To the Jews who had believed him, Jesus said, “If you hold to my teachings, you are really my disciples. Then you will know the truth, and the truth will set you free.” John 8:31-32

For many of us, our world fell apart when we learned about our spouse’s sexual sin. As believers of Jesus our instinct should have been to turn to Him and surrender the whole situation. And some of us did. Sort of.

But from Jesus’ own lips (John 8:31-32), belief in Him isn’t enough. Where the rubber really meets the road for His followers in the 21st century as much as in the first century, is if we hold to his teachings. That means putting our faith where our mouth is.

It’s easy to say we believe in Jesus, that he’s “the way, the truth, and the life” (John 14:6) and “he’s got the whole world in his hands”. But living like we believe it? That’s a whole different story. 

When my husband and I separated due to his infidelity and apparent lack of repentance, my 30+ years of “faith” was severally tested. Did I really believe this Bible that I’d studied most of my adult life? Did I really believe God could bring dead things (my marriage) back to life?

Biblical Faith

It comes down to faith. But faith isn’t magic. You don’t inherit faith from your parents. You don’t get it from your preacher. You have to develop faith yourself. On purpose. And it only comes one way—through reading the Bible.

Faith comes from hearing the message, and the message is heard through the word of Christ. Romans 10:17

But, the sad truth is that only 22% of Americans who call themselves Christians actually read the Bible daily. That’s staggering and terrifying when you consider Jesus words are what will judge us on the last day (John 12:48).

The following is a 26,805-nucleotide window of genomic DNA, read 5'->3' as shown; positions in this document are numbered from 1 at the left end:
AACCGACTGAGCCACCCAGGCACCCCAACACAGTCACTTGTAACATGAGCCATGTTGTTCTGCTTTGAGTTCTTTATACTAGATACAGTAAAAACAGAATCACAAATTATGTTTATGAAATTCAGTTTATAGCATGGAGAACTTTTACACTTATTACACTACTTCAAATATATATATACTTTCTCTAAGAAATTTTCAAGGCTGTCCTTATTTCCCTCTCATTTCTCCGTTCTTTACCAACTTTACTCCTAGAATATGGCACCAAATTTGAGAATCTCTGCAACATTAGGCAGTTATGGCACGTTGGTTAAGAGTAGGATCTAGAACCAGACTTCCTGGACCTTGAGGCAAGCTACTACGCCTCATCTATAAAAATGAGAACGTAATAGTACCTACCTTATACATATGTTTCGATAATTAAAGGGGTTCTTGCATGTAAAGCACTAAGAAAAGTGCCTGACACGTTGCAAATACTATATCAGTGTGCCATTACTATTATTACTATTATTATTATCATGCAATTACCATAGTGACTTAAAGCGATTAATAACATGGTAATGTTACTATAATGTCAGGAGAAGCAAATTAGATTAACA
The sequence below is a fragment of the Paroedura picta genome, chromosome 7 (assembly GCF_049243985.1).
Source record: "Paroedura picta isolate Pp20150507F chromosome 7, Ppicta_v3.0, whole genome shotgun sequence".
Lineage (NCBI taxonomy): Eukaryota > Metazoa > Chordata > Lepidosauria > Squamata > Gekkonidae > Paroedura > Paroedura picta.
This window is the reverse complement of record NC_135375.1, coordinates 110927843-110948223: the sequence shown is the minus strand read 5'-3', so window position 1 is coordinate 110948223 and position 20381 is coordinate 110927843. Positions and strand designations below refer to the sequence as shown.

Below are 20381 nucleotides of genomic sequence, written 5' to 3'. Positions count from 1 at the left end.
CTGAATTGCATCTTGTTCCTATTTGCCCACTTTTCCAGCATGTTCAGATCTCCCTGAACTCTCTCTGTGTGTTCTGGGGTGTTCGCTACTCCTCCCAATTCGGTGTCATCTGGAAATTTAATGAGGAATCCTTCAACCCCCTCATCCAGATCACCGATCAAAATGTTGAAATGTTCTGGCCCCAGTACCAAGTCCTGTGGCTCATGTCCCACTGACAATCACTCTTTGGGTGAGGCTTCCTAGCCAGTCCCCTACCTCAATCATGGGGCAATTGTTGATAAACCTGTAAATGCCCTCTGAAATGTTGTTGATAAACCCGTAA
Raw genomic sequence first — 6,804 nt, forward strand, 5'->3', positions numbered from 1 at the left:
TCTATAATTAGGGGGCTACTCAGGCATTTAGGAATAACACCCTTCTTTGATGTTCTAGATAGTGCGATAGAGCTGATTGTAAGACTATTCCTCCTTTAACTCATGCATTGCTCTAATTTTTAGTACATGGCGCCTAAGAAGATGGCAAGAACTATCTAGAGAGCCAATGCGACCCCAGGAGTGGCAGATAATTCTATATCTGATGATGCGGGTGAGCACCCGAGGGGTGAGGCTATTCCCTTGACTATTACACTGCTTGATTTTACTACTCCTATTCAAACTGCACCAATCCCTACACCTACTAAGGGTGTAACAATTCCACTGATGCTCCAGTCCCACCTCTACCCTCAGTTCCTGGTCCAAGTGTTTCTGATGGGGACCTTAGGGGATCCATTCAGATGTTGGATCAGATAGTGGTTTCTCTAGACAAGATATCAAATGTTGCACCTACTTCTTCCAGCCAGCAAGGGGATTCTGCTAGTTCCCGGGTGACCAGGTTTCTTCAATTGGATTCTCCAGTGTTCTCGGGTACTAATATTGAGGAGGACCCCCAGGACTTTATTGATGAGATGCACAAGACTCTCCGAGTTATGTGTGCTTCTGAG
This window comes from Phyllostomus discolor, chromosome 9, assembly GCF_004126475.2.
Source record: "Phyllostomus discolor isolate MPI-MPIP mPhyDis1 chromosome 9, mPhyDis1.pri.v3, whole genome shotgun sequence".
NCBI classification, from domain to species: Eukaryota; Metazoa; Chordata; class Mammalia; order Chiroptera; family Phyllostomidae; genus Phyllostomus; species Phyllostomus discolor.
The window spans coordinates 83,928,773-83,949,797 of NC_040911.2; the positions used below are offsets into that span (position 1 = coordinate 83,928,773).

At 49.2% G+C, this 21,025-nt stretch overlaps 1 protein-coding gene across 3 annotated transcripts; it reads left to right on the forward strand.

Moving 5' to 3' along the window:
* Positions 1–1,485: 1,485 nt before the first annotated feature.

If our spouse is repeatedly “falling” into sexual sin, they’re not being the spiritual rock of the family. So, if we—the other half of the marriage—are not remaining in the vine (John 15:5), how can we possibly expect our marriage to survive this storm?

I would go so far as to say if you aren’t studying (not just reading) your Bible daily and praying for God to give you insight and discernment into your own heart, your marriage doesn’t have a chance of recovering from sexual betrayal.

Christian books are amazing and I am grateful for all those who have labored over them, but they are not the Bible. They are a supplementary resource, not the standard. We cannot rely on other books to teach us what God’s Word was designed to teach us.

Practical Atheism

A non-believing friend of mine used to say, “I don’t have any faith.”

That’s not really true.

The Biblical definition of faith is “being sure of what we hope for and certain of what we do not see.” We all have faith…in something and someone.

We wouldn’t bother getting out of bed in the morning if we didn’t have faith the sun was going to rise. We wouldn’t go to work if we didn’t have faith our job was waiting for us. And we certainly wouldn’t drive on the interstate if we didn’t have faith the other motorists weren’t going to run us off the road.

The truth is, we have to have faith to do anything. The key is recognizing what we are putting our faith in.

When we obsess over finding evidence of our spouse’s infidelity or porn use, we are putting faith in ourselves. When we play 20 Questions with them each time they walk in the door, our faith is in ourselves. If we grill them every day to make sure they’re doing their recovery homework, our faith is in ourselves.

That’s called practical atheism. Either we believe God sees their sin or we don’t (Psalm 90:8). Either we believe that our spouse reaps what they sow, or we don’t (Galatians 6:7). Either we believe that God can lead them to repentance without our help, or we don’t (Romans 2:4).

We can make all the excuses we want. Letting God reveal the truth of our spouse’s sin requires faith. It’s simple, it’s just not easy. 

Faith Without Action (or Inaction)

What good is it if someone claims to have faith but has no deeds?… faith by itself, if it is not accompanied by action, is dead…[Abraham’s] faith and his actions were working together, and his faith was made complete by what he did. James 2:14, 17, 22

I’ve had two idols in my life, my husband and myself. Prior to my recovery, I turned to my husband to tell me I was valuable and worthy of love. Since that time, I’ve learned (and am continuing to learn) that I only need God to tell me I am worthy. It’s not my husband’s job.